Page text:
Individually Owned Disability Insurance. Individuals can purchase disability insurance to complement benefits provided through SSDI or an employer-sponsored plan. A qualified disability is based on the individual contract’s definition of “total” disability. That is, there are generally two definitions of disability:

  1. Own Occupation
  2. Any Occupation

Contracts that define a total disability in terms of one’s “own” occupation refer to an individual’s inability to perform the duties of his “own” occupation. An insured is considered disabled under the “own” occupation contract if she cannot perform duties for which she is trained, qualified, skilled or experienced. Consider a physician, for instance, who is a surgeon and who cannot perform her “own occupation,” such as surgery, due to an injury.

On the other hand, contracts that define disability as the inability for the insured to perform duties of “any occupation” are much more restrictive. That is, if the doctor can consult on surgical procedures, as opposed to performing surgeries, then the doctor would not qualify as being disabled for purposes of payment under the “any occupation” contract.   Note that physicians are very aware of their need for disability insurance and contracts for physicians are highly customized for them.

4 Things to Consider When Buying Disability Insurance

  1. Waiting Period. This is equivalent to a deductible on car or home-owners insurance. The longer you wait before receiving the disability benefit payments, the less costly your premiums will be.
  2. Indexing. The cost of living (COLA) can eat into your benefit payments if you end up having a disability that lasts for several years, or you don’t exercise benefits until many years down the road. Consider a policy that adjusts benefit payments to reflect an increase in the cost of living.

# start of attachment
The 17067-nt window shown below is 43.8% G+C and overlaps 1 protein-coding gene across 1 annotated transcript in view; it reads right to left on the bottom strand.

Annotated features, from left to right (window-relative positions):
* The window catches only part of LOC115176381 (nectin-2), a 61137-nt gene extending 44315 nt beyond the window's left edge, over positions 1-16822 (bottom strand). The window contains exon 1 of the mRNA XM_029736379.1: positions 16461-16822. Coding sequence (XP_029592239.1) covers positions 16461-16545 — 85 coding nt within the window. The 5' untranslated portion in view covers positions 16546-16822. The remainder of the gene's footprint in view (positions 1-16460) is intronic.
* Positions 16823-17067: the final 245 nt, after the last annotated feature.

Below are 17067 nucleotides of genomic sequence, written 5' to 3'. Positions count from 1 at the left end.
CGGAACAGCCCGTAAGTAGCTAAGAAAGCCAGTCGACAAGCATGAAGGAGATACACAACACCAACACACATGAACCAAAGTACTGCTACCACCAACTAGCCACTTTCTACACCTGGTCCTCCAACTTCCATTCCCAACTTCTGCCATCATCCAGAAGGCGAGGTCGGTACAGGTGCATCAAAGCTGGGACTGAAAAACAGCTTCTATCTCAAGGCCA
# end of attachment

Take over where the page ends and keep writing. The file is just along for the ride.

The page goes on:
3. Riders. In addition to an indexing rider mentioned above, if a client has a business it is possible to add a rider to cover expenses connected to business overhead expenses. Some policies can also include a rider to pay accidental death, dismemberment and loss of sight benefits. A social security rider may also be added to pay an additional amount if the policyholder is turned down for SSDI benefits. Finally, a ROP, or Return of Premium rider refunds all or a portion of the premiums if the claims experience over a period of time is favorable.
  4. Taxation. Because the premiums for individual policies are paid by the insured out of pocket, the income benefits, when received, are tax free. However, any benefits received from coverage paid for by the employer or SSDI will be taxable to the employee when received. It will be important to consider how much the benefit is, net of taxes.

 

Help your clients protect their ability to earn a living. Speak to them about the peace of mind Disability Insurance offers.

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Lina Storm, CLU®, ChFC®, MBA

Lina Storm, CLU®, ChFC®, MBA

Vice President, Field Marketing at Highland Capital Brokerage
Lina Storm serves as Vice President, Field Marketing for Highland Capital Brokerage. She has an extensive background in marketing insurance and advanced planning strategies having spent most of her career leading the marketing for John Hancock’s notable Advanced Markets Group. She has been an industry thought leader, industry columnist, advisor’s coach, trainer, speaker, and brand strategist—helping advisors position their expertise, add value, and drive sales. Lina is a CLU®, ChFC® and received her B.A. from Trinity College in CT and an M.B.A. from Rensselaer Polytechnic Institute in New York.
Lina Storm, CLU®, ChFC®, MBA